lawn repair

Grass Assassins

Not all dogs are Grass Assassins, but I am definitely one of them.   When I don’t pay attention to where I pee, after a few weeks we end up with a patch of grass the size of a dining room table that is dead.

That doesn’t really bother me, but the boss didn’t seem to be too happy about it.   She yelled at me about it, but I didn’t have any idea what she was talking about… I thought I just wasn’t supposed to pee inside the house, right?

There are quite a few options available for how to handle lawn repair from dog damage.

We thought we had the answer when she built a rock pit/sandbox.   Of course, this only gives me a place to pee where I won’t kill the grass.  If you’re looking for options on how to handle your dog’s poop check here.

It worked ok when the weather was nice, but in the middle of winter it became a problem because the snow and ice made it too slippery.

The task was made a little easier when she figured out that using a weed eater made it much easier to dig up the dead grass, but it still looked like a bit of a pain.

But still, every winter I stopped using it until the spring, which means we had more dead grass to deal with.   That meant every spring she had to retrain me to pee on the rocks and had to go through the arduous process of digging up the dead grass and growing new grass.

 

The Answer – Build A Rock Pit And Use Dog Friendly Ice Melt

  • Dig up the sod in an area at least 3’ x 5’.
  • Put in a border (this will be useful to help keep the rocks in the pit.   You can find these at any Home & Garden store.   The height of the border will depend on how you want to handle mowing.   Our border is shorter than the grass so that the people who mow the grass don’t have to trim around it.
  • You should also dig up another couple inches of dirt inside the border so the pit is deeper.   If you don’t do this, the rocks will spill out into the grass when the dog squats close to the edge.
  • Add a light spray of grass killer if you want to make sure that no weeds come through.
  • Add a layer of rocks.   Regular River Rock is the best because of the smooth edges.   The size of the rocks depend on the size of your dog.   If the rocks are too big, it’s harder for the dogs paws/toes to stay steady when they squat.   We originally used rocks the size of a golf ball for me.   We recently changed to the large pea size and I like those a lot better because they don’t make my toes have to work so hard to stand on them.
  • Train the dog.  This is the easy part because we’re sooooo smart.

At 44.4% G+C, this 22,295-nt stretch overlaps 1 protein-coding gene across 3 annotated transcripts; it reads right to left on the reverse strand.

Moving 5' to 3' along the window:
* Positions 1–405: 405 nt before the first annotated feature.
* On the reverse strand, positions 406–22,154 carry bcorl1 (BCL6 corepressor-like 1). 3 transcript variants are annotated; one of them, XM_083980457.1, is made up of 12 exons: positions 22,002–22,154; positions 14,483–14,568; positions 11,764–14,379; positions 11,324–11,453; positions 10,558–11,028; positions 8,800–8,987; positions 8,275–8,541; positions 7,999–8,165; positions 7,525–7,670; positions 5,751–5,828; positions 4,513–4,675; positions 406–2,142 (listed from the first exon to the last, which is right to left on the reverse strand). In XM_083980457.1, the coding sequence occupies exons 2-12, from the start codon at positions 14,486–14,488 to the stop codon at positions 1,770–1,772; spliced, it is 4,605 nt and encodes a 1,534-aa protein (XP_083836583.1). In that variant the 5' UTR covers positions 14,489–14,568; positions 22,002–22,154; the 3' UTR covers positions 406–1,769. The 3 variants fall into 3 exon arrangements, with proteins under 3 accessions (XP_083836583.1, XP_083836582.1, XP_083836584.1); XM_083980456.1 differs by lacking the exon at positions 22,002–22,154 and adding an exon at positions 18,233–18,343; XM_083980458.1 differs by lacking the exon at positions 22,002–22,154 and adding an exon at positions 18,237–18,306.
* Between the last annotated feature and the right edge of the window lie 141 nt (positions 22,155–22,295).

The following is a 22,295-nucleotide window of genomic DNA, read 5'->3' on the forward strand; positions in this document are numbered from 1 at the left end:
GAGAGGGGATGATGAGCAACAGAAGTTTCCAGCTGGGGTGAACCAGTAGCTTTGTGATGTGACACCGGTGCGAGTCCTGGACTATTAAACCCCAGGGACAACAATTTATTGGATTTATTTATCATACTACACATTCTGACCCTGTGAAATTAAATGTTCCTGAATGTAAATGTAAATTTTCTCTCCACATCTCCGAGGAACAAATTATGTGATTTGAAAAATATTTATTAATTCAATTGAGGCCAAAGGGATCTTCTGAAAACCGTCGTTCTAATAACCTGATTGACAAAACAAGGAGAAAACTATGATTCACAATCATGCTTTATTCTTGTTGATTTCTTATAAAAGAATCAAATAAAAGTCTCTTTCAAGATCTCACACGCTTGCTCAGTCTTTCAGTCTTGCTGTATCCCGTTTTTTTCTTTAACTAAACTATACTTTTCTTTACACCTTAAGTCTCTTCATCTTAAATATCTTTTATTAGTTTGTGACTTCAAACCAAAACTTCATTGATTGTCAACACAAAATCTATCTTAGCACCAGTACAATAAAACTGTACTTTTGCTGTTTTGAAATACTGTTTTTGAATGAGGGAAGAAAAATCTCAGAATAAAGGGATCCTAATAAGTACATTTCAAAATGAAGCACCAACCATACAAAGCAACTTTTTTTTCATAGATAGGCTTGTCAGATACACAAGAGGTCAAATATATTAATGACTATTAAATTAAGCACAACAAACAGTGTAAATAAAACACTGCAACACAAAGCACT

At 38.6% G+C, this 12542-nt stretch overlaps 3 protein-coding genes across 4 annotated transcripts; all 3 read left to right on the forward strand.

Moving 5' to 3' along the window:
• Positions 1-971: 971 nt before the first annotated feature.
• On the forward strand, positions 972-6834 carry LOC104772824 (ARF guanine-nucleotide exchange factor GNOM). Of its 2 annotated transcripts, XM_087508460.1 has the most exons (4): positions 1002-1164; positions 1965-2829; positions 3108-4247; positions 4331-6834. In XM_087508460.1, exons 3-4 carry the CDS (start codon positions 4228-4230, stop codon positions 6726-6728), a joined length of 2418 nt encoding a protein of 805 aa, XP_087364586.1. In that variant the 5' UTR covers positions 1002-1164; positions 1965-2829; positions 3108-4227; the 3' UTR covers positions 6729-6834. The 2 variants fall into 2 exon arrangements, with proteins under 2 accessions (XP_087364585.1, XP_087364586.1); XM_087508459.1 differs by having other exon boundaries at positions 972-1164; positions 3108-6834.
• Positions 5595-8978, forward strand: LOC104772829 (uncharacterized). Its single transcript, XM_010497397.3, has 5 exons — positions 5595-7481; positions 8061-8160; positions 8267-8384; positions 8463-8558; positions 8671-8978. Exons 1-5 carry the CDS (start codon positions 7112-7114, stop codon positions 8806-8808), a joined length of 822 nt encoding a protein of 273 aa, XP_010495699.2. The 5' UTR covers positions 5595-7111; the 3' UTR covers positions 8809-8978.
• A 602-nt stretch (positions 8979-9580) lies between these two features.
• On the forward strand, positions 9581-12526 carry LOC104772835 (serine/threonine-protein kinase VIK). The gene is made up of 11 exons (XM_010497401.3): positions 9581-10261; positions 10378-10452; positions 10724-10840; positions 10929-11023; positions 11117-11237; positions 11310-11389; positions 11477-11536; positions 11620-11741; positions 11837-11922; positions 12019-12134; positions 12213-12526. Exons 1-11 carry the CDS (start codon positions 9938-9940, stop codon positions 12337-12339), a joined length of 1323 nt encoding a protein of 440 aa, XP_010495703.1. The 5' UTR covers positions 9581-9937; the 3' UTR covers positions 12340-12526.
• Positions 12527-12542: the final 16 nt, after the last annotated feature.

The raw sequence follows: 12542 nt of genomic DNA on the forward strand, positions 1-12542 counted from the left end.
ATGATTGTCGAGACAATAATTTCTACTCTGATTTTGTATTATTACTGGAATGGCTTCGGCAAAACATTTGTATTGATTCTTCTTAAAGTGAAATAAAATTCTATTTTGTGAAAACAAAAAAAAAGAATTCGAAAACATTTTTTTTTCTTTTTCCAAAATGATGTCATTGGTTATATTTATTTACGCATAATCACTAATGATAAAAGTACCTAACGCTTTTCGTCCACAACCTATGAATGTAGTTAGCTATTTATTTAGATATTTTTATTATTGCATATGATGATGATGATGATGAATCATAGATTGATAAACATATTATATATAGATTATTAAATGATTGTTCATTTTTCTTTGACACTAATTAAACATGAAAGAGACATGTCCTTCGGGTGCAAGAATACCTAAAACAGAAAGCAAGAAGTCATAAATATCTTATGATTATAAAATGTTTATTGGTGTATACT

• It’s usually pretty easy to tell when a dog has to pee.   For most people it will be easiest to start first thing in the morning and when you come home from work.
  • Take the dog directly to the pit.   Hold their collar/leash so that they are in the middle of the pit.   Make them stay until they pee.   Like everything else… give them a treat.

It may take them a few minutes the first few times.   Since it’s a new surface to them, they will likely think they’re NOT supposed to pee there.   Follow the regular training guidelines when house training a dog (take her outside to the pit, say “potty” or whatever word you use, make her stay there until she pees, then give praise…)

Other Things To Know
If you live where there is a winter season you may need to watch for ice.   During/after a storm the dog will not want to squat/balance on the ice covered rocks and will start peeing in the snow… especially since the grass is covered up now.   If you spread pet-friendly de-icer it will keep the area ice free and usable all winter.

Make sure it is pet-friendly!!!   Most of the regular stuff can be dangerous for us.

You may need to occasionally spray the pit with kennel spray (link) if it begins to smell.   There are a lot of options for urine odor remover.

Make sure you get the kind that does NOT say “stops repeat behavior”.   This is a difference between the spray that is designed to clean and stop the animal from peeing there again and the kind you want that just cleans it.

This is the one we found that looks the best.

Another option is to give your dog pills that are sold to stop their urine from killing the grass.

We’ve never been a big fan of stuff like that because:

  • The boss is lazy and would have to remember to give the pills every day
  • We don’t like the idea of giving us medicine just because the boss doesn’t want to deal with something

Another product we tried was the spray that basically paints the dead grass green until it regrows new grass.   As you would expect, I found that it’s a funny color of green and it stands out, and it would take the entire season for new grass to replace the dead grass.

I don’t know why, but for some reason when I pee on the concrete patio, it smells.   It sometimes happens when there are thunderstorms.   Use the kennel spray from above and it goes away.

You can check out the other options for handling lawn repair here.

We’ve shown you quite a few options here.  Which ones do you think are the most successful?

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